The parautochthonous Gondwanan origin of the Cuyania (greater Precordillera) terrane of Argentina: A re-evaluation of evidence used to support an allachthonous Laurentian origin
Keywords:Argentina, Precordillera, Cuyania, Cambrian, Ordovician, Paleogeography. U-Pb. Geochronology.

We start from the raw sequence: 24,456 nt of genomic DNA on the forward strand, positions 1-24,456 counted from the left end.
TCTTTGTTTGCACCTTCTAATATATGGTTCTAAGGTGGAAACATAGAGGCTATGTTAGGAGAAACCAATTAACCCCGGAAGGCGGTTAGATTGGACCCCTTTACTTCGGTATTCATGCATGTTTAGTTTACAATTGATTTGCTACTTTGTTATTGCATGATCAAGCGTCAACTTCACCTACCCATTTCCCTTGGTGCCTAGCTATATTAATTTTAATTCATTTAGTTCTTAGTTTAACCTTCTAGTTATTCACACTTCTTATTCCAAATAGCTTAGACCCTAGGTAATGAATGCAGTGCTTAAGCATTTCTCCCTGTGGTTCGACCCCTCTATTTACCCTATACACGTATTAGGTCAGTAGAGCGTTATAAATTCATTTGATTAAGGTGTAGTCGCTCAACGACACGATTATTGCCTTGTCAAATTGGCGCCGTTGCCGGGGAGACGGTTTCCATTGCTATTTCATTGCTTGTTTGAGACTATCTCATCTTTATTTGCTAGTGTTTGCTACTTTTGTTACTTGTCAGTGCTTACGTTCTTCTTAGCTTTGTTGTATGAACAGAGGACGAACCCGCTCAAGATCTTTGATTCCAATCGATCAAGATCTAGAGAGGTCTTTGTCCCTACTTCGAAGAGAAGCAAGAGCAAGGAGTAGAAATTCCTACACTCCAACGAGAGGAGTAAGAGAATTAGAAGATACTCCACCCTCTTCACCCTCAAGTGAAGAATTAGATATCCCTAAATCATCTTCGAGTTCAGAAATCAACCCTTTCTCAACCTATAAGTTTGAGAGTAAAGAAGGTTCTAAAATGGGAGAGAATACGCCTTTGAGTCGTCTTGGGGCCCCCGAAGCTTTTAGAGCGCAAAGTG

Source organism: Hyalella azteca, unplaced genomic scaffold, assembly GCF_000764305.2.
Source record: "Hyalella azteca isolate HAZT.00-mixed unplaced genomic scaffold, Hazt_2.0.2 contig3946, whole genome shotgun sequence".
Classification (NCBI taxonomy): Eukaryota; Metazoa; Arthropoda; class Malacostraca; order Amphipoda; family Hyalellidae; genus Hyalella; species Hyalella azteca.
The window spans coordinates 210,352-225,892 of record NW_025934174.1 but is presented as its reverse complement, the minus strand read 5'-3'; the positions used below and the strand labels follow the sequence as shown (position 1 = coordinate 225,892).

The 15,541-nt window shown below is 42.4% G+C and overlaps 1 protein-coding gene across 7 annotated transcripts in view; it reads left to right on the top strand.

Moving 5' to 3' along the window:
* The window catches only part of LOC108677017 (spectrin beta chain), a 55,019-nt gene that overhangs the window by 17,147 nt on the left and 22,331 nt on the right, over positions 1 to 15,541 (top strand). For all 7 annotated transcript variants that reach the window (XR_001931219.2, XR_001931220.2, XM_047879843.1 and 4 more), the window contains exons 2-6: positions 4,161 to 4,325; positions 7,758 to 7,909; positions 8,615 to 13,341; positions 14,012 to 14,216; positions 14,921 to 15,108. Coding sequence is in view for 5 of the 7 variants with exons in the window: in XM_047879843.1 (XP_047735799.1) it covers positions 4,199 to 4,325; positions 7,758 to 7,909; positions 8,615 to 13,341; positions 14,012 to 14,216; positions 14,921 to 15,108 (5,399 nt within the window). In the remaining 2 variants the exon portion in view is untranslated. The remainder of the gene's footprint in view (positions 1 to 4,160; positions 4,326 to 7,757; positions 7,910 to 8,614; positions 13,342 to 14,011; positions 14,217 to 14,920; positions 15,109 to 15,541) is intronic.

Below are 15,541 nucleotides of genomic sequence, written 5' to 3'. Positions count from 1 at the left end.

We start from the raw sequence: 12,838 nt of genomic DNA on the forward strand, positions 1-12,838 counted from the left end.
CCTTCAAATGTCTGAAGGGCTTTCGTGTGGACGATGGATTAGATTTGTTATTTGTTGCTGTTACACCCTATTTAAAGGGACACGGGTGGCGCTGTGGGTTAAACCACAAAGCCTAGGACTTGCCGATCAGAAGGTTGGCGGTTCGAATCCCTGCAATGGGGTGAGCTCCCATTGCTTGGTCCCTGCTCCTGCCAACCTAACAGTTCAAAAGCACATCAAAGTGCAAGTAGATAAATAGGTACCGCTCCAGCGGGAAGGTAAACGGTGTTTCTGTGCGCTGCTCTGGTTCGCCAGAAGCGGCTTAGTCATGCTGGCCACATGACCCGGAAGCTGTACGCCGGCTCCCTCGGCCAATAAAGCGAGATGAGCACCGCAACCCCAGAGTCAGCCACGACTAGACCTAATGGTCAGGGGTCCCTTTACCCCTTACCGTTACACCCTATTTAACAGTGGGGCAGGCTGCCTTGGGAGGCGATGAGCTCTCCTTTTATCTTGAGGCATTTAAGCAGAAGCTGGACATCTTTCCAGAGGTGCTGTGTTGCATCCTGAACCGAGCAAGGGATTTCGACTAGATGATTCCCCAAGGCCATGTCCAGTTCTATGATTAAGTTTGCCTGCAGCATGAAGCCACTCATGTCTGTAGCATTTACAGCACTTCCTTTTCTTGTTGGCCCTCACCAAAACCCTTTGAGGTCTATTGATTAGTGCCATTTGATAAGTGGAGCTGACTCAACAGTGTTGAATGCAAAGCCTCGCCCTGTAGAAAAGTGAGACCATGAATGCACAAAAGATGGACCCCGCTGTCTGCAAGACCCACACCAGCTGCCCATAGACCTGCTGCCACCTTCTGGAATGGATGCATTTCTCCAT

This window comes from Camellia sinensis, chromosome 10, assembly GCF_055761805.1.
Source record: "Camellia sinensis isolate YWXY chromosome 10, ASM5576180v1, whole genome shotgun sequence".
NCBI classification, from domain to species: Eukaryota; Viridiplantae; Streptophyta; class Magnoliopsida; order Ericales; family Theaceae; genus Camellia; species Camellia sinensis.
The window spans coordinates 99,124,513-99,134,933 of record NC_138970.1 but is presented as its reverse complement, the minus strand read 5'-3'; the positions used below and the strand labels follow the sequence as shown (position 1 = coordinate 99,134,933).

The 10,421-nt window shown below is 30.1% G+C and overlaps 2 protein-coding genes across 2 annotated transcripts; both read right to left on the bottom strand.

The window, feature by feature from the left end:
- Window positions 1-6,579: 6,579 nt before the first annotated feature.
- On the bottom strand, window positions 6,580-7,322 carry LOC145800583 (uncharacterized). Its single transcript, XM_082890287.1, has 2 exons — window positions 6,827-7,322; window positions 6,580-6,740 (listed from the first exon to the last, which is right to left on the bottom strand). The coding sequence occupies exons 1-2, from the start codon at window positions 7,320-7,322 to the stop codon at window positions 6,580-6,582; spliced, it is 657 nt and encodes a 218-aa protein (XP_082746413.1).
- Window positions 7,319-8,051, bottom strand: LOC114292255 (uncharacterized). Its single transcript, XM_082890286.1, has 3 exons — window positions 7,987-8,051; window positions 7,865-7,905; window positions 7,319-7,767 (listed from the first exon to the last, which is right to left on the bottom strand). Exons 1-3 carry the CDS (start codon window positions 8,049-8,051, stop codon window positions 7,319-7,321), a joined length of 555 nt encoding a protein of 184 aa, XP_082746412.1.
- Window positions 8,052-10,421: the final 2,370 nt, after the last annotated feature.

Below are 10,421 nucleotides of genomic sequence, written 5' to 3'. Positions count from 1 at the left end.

AbstractA substantial, diverse body of evidence has been interpreted as suggesting that the Cuyania terrane of northwestern Argentina, which includes the Argentine Precordillera, rifted from the Ouachita embayment of Laurentia in the Early Cambrian, drifted across the Iapetus ocean as a microcontinent, and docked with the proto-Andean margin of Gondwana in the Mid to Late Ordovician. This is the so-called Laurentian microcontinent model. However, several lines of evidence (basement age and affinity, stratigraphic, paleomagnetic and paleobiogeographical records) also point to a parautochthonous origin of this terrane. In this parautochthonous model, Cuyania migrated along a transform fault from a position on the southern margin of West Gondwana (present coordinates) in the Mid Ordovician to its modern position outboard of the Famatina magmatic belt in Devonian time. With regard to basement age and characteristics, recently acquired U-Pb geochronology of detrital zircons from Cambrian and Ordovician sandstones and of zircons from igneous clasts in an Ordovician conglomerate are difficult to explain with the Laurentian model and indicate, instead, a Gondwanan origin of the Cuyania terrane. Furthermore, potential basement rocks of Cuyania of Neoproterozoic to Early Cambrian age and Early Mesoproterozoic age are characteristic of Gondwana, rather than Laurentia. Pb isotopic ratios of Grenvillian-age basement rocks are not only similar to those of Grenvillian basement in Laurentia but also to those in other areas of West Gondwana. In terms of the stratigraphic record, the similarity of the Cambrian-Ordovician carbonate platform succession of Cuyania to that of Laurentia reflects similar paleolatitude and eustatic histories but not a direct connection. Moreover, the Middle-Upper Ordovician siliciclastic successions of Cuyania do not represent a peripheral foreland basin, but instead were deposited in strike-slip related basins in a transform fault zone. Middle Ordovician K-bentonites do not indicate that Cuyania was approaching the Famatina Magmatic arc from the west (modern coordinates), but instead that it was located to the southeast. In light of paleomagnetic data, the Cambrian paleolatitude of Cuyania is consistent not only with the location of the Ouachita embayment of Laurentia but also with the southern margin of West Gondwana. Finally, most of the paleobiogeographic criteria used to support the Laurentian model must be reconsidered. Brachiopod and conodont faunas in lower Middle Ordovician strata of the Precordillera have many more genera in common with Laurentia than those in Lower Ordovician strata. Cambrian trilobites faunas of Cuyania are of very limited abundance and diversity in comparison to correlative faunas of southeastern Laurentia; many species are endemic to Cuyania; olenellid trilobites considered to be restricted to Laurentia probably had the ability to disperse between paleoplates with similar environments. Mid Ordovician graptolites of the Precordillera on the one hand and of the Famatinian belt and Cordillera Oriental on the other belong to different oceanic provinces and likely did not live in close proximity.
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